After hunting high and low for the perfect little tray to sit on my kitchen counter, I abandoned the search and made my own. Guess what?…it’s exactly the size and color I was looking for. That, my friends, is the glory of DIY. You get just what you want and I’m all for that. Why not whip one up for yourself? Here’s how I got my finished tray which is 14″ long by 10 1/2″ deep:
- 1″ x 4″ x 4′ pine ($2.76 at Home Depot, I had it cut to 3 pieces, 14″ each)
- 1″ x 2″ pine, 2 pieces 10 1/2″ long (donated from my brother’s shop, thanks Steve)
- 12 – #6 x 1 1/4″ wood screws ($2.19 at Canadian Tire)
- 2 drawer pulls ($2 each at the Restore)
- sandpaper, paint, screwdriver, drill and bits (I had all these on hand)
Sand all the pieces of wood just to make them “hand friendly”, as in you don’t get slivers when you pick them up.
Lay your 3 boards edge to edge lining up the cut sides. Lay the shorter pieces on top and on each side creating your tray’s sides. Flip this all upside down keeping all your boards lined up…well, actually just re-align them in the same pattern.
I predrilled 2 holes on each of my boards, also drilling through to the side pieces. Pine cracks and splinters easily so pre-drilling will take care of that risk. See the blue tape on the drill bit? – this is a trick I learned to make a marker where to stop drilling so you don’t go all the way through both layers of wood.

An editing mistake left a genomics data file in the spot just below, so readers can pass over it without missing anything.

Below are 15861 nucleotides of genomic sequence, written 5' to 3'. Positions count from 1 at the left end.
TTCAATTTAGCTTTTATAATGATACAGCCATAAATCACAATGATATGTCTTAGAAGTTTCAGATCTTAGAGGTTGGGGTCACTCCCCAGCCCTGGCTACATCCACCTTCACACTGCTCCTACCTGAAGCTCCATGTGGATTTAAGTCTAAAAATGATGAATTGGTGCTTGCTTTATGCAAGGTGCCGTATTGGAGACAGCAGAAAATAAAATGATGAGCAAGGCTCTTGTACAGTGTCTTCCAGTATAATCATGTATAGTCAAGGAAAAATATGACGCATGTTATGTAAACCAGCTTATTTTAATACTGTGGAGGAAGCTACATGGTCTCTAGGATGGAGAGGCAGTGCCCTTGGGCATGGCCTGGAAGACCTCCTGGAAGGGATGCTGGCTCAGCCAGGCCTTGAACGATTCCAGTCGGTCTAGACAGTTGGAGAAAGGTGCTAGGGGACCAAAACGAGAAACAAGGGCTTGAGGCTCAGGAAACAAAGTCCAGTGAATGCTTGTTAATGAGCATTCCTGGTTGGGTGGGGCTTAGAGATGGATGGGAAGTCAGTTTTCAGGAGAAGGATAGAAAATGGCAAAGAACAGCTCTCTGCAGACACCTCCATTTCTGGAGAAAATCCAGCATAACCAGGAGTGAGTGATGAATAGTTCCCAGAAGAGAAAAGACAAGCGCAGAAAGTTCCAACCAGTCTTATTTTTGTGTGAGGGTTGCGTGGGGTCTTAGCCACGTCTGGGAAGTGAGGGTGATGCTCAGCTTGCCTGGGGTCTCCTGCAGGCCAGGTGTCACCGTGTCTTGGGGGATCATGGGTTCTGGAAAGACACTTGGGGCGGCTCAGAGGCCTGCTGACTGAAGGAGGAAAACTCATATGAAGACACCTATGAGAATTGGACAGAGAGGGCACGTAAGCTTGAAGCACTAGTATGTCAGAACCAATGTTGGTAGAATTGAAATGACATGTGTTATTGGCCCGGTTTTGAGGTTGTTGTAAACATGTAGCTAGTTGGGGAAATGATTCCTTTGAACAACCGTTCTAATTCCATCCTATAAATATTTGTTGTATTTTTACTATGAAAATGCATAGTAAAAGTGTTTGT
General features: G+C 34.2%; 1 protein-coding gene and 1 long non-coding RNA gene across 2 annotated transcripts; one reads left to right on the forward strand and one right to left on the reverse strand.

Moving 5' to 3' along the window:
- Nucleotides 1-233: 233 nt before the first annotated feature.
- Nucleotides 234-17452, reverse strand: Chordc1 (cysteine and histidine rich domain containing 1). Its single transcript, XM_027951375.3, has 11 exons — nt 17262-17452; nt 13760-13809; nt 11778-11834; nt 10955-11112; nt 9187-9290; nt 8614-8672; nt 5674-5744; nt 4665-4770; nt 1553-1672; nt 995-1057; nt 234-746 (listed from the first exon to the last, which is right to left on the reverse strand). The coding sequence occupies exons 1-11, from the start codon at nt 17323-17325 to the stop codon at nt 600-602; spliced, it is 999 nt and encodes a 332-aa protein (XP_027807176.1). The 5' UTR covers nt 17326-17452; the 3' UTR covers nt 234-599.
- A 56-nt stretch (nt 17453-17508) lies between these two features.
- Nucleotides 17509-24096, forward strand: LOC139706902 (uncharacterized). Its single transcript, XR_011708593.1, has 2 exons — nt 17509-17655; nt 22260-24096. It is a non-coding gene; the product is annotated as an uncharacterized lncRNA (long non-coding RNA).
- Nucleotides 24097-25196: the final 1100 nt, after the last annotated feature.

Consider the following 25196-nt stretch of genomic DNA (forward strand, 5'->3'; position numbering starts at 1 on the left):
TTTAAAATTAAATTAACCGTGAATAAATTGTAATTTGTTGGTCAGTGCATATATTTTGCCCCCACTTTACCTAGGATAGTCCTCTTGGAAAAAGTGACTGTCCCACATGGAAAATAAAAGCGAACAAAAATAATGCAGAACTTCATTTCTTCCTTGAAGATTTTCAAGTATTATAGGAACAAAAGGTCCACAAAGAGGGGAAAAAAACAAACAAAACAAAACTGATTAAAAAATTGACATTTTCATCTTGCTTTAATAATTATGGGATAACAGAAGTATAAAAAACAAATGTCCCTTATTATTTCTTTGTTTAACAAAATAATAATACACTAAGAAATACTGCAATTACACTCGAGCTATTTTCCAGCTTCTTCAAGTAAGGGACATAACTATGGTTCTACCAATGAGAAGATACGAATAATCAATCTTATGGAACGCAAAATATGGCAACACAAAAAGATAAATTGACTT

Screw the boards and sides together using the screws and predrilled holes. Tighten them up. Flip it over and you’re almost done!
Paint your tray using 1-2 coats of acrylic paint (the craft stuff is fine). I used chalkboard paint left over from my door project. The door and tray both live in the kitchen and match perfectly, my OCD heart loves that! Once the paint dried, I lightly sanded the edges and a few spots on the boards to give it a bit of a rustic look – this is completely optional.
The final step is to attach your drawer pulls to create handles on your tray sides. Depending on which you choose, you may need to drill holes from the bottom through the whole tray to attach them, or screw down into your tray handles from above.
I added thick felt pads to all the corners to keep any metal screw heads off my countertop (again with the OCD). And here she is….
This project took an hour-ish and cost under $10. Cheap and easy, just the way I like. Obviously you can customize it by changing the sizes of your boards, side bits, handles and paint choice to get a tray that suits your needs. I’m really happy with how this turned out and have big plans ahead for the wee one…Intrigue!